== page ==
In addition to the hole sensing mode and mark sensing mode of operation, there is a need for a card reader which is adapted to simultaneously read both hole and mark information. In many situations, cards may be first processed such that information is encoded in a limited number of columns in a first manner, e.g., punched holes, and at some later time information is encoded in other columns in a second manner, e.g., marks. For whatever reasons the user may have for encoding the information in one mode or the other, or both, it is highly desirable to have the card reader incorporate the capability of sensing and accurately reading any one of the three modes, which capability is embodied in an efficient and reliable manner.
It is a primary object of this invention to provide a card reader having capability for reading encoded card information in any one of at least three modes.
It is a further object of this invention to provide apparatus and means for reading cards which are encoded with punched holes, marks, or a combination of holes and marks, which apparatus employs basically a single sensing circuit such that the apparatus need not incorporate distinct sensing means corresponding to each respective mode of reading.
It is a further object of this invention to provide a card reader for plural mode card reading, the reader having means for coordinated switching of the light source and signal detection circuitry whereby a single detection circuit is utilized for reading in three different modes.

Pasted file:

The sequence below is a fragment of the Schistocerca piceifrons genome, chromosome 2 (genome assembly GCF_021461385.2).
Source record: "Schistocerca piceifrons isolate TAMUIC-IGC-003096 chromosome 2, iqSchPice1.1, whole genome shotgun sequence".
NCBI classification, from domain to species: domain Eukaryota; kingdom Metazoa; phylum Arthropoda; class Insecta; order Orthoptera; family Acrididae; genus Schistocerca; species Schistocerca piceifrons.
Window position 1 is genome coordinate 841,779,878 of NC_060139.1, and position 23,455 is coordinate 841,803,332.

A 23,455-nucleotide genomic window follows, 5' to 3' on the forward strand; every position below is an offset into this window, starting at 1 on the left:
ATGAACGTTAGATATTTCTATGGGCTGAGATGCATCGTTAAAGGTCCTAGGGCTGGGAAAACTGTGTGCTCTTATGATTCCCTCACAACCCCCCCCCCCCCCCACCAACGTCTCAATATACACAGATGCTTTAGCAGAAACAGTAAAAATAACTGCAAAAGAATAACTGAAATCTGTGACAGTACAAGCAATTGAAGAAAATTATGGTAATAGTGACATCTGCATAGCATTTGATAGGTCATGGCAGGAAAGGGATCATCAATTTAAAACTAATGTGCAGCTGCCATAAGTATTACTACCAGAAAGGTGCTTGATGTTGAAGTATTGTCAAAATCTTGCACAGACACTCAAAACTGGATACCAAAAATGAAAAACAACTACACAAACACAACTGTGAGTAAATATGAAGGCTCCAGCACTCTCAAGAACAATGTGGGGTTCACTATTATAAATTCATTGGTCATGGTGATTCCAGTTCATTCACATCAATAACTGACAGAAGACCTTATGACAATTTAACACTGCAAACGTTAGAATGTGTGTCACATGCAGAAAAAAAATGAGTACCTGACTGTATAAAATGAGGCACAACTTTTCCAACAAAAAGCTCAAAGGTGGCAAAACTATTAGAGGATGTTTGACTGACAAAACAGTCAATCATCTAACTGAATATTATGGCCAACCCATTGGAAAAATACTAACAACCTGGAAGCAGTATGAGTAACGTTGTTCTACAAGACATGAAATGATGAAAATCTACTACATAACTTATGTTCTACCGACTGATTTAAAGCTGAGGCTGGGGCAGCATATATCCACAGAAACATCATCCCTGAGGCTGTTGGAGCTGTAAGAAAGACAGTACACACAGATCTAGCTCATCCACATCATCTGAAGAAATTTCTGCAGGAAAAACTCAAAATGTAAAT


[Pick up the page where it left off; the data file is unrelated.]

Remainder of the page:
In accordance with the above objectives, there is provided card reading apparatus for reading cards with information encoded thereon in a plurality of modes, having means for generating light signals representative of the information encoded on said cards, and transducer means for transforming the light signals into electrical data signals, the transducer means having a plurality of switchable connections whereby it has respective different performance characteristics, and mode selection means operable automatically or manually to act on both the read means and transducer means so as to provide for at least three different modes of card reading.
FIG. 1A is a schematic side view showing the arrangement of the optical sensing elements of the card reader of this invention.
FIG. 1B is a perspective schematic drawing showing the arrangement of the bank of light sources and detecting elements as used in the card reader apparatus of this invention.
FIG. 2 is a circuit diagram showing the signal generating and detecting circuit of the preferred embodiment of this invention.
FIG. 3 is a circuit diagram showing the arrangement of the circuit of FIG. 2 when in the mode for reading cards encoded with hole information only.
FIG. 4 is a simplified block diagram showing the arrangement of the card reader of this invention in a system wherein the card reader communicates with a central processing unit.